Water.org has taken on several approaches when it comes to raising funds so that it can help enable families to secure safer water and sanitation. Of course, there is the conventional text-to-donate program, as in the NGO’s current fundraising campaign promoting World Toilet Day on November 19. That program is trying to raise funds for micro-loans that can assist the 2.4 billion people currently living without a toilet.
And it when it comes to microfinance, Water.org is nimble about the types of projects it is willing to fund. The organization’s greatest success story is its WaterCredit program, which is approaching half a billion dollars in small loans. That financing, says Water.org, has so far improved the lives of over 7 million citizens. Those who have benefited include many young children, who are now able to attend school rather than be condemned to either a life where most of the day is spent hauling water - or stuck at home sick due to poor sanitation and water-borne illnesses.
“Water is central to our lives, and it’s definitely impacted by everything that’s happening in the globe,” Gunkel said. “It puts even more pressure on people to survive and gain access to water.”
What was interesting about listening to these leaders during a technology conference was how in the end, they emphasized the importance of low-tech solutions to either improve the lives of the poorest citizens, or prevent climate change from becoming worse. Cool Effect seeks to scale the adoption of clean cookstoves or planting of forests. Water.org wants people to just be able to tap into water mains.
And in government, Deborah Rafael is trying to push San Francisco’s sustainability agenda into overdrive by investing in carbon sinks for better soil management, or by eliminating organic waste from the city’s waste streams. From Rafael’s point of view, technology can help make the process seamless, but the end game has hardly changed.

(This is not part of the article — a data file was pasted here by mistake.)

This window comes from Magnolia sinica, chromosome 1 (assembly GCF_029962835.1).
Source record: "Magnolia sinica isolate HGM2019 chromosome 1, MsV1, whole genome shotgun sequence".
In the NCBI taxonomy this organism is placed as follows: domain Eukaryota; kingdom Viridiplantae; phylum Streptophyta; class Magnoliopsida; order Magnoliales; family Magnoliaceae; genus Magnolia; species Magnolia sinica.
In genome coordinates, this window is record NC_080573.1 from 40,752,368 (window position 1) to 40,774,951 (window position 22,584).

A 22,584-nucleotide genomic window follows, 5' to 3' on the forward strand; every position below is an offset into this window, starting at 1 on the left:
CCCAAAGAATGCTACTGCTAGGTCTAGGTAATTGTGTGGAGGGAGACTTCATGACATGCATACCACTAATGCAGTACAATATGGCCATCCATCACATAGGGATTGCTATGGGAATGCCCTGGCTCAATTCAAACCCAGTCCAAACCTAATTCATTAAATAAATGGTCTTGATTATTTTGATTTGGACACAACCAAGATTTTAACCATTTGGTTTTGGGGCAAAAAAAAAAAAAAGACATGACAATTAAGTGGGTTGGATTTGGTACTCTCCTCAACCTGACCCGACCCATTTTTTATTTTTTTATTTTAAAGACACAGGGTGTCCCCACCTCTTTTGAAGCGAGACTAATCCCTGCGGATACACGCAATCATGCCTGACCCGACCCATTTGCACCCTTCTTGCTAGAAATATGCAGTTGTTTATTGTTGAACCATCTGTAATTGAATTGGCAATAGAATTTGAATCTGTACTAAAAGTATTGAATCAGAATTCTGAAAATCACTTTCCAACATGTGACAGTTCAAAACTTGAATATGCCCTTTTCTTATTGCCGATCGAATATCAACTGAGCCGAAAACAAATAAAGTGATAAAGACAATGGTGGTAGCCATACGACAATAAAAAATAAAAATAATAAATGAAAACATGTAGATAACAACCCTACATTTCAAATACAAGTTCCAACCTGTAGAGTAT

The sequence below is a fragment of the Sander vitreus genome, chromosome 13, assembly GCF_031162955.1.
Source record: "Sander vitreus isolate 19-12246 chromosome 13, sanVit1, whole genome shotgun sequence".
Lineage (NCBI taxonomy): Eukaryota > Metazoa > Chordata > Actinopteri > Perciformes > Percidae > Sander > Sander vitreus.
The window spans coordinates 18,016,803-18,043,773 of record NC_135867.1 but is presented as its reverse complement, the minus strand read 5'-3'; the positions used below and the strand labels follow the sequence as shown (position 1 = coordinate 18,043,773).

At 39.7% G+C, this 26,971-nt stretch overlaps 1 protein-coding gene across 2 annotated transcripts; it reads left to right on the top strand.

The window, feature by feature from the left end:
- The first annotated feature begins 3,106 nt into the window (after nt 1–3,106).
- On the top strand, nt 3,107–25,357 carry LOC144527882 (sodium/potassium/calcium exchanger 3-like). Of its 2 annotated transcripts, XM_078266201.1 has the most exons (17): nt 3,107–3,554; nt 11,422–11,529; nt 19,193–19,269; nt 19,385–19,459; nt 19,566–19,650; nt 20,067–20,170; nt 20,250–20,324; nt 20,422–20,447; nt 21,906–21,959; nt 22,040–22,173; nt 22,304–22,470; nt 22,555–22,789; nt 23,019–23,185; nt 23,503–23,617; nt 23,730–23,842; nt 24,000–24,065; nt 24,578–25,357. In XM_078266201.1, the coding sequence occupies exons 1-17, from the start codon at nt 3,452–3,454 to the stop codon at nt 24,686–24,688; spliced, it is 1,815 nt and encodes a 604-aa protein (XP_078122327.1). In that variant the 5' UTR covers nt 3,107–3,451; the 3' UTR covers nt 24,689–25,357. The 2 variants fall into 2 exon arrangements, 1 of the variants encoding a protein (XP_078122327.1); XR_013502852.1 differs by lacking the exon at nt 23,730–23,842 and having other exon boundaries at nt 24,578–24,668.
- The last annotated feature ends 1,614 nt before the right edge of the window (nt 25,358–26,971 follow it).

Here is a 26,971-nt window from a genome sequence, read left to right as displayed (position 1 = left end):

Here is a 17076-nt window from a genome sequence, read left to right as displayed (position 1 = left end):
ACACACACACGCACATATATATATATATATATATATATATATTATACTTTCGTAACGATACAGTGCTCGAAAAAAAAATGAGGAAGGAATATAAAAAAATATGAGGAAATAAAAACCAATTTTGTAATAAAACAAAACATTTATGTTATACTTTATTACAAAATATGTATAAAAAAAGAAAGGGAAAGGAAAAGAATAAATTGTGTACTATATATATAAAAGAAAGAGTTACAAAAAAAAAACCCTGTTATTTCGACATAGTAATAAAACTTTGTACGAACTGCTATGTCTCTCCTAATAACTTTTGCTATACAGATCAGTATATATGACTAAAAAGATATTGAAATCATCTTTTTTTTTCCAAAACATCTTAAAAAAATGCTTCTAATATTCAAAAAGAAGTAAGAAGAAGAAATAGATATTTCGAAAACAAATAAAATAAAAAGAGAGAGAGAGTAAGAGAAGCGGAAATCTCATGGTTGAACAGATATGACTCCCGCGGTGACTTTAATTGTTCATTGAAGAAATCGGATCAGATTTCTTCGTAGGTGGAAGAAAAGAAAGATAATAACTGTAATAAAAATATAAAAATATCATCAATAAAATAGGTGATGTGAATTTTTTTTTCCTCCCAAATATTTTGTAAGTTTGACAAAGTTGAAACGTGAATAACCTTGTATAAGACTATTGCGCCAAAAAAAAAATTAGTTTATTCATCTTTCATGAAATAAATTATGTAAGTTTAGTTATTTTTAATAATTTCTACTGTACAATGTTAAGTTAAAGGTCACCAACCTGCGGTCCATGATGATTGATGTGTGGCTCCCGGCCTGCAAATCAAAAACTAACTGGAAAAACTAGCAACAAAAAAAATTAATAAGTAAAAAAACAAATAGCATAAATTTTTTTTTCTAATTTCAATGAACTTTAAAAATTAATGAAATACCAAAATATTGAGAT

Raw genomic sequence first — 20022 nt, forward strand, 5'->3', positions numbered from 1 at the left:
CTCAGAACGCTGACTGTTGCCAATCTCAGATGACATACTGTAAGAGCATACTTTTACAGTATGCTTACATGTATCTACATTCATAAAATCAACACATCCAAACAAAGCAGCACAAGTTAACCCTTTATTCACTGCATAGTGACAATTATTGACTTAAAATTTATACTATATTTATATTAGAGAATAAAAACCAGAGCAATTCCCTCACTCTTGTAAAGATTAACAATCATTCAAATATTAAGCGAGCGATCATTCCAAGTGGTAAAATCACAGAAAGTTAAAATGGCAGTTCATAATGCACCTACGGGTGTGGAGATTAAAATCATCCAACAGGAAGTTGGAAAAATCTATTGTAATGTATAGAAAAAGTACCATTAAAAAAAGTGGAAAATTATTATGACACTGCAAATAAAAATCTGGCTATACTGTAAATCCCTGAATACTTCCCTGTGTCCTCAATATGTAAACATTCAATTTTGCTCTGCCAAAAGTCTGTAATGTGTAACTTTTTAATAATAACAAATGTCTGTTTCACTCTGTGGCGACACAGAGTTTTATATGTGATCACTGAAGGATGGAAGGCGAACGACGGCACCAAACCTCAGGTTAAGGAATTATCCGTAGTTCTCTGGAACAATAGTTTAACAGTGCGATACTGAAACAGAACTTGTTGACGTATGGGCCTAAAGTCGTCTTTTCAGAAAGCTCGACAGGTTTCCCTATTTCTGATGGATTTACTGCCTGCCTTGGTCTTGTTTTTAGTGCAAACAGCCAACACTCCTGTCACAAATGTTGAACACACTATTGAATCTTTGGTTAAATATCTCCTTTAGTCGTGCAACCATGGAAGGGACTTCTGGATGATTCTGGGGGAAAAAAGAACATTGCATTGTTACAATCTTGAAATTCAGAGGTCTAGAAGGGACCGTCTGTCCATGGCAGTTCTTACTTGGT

“The antidote to apathy is taking action to motivate citizens to change their ways,” Rafael told the audience while on stage with de Belloy and Gunkel.
The media by which these organizations seek to inspire citizens may have evolved rapidly in recent years, but the desired outcomes are still pretty much the same. “Communicating climate change is not just about sustainability, but also about how it can inspire social change,” explained de Belloy in wrapping up Tuesday’s discussion.
Image credit: Cool Effect/Facebook
Leon Kaye has written for 3p since 2010 and become executive editor in 2018. His previous work includes writing for the Guardian as well as other online and print publications. In addition, he's worked in sales executive roles within technology and financial research companies, as well as for a public relations firm, for which he consulted with one of the globe’s leading sustainability initiatives. Currently living in Central California, he’s traveled to 70-plus countries and has lived and worked in South Korea, the United Arab Emirates and Uruguay.
Leon’s an alum of Fresno State, the University of Maryland, Baltimore County and the University of Southern California's Marshall Business School. He enjoys traveling abroad as well as exploring California’s Central Coast and the Sierra Nevadas.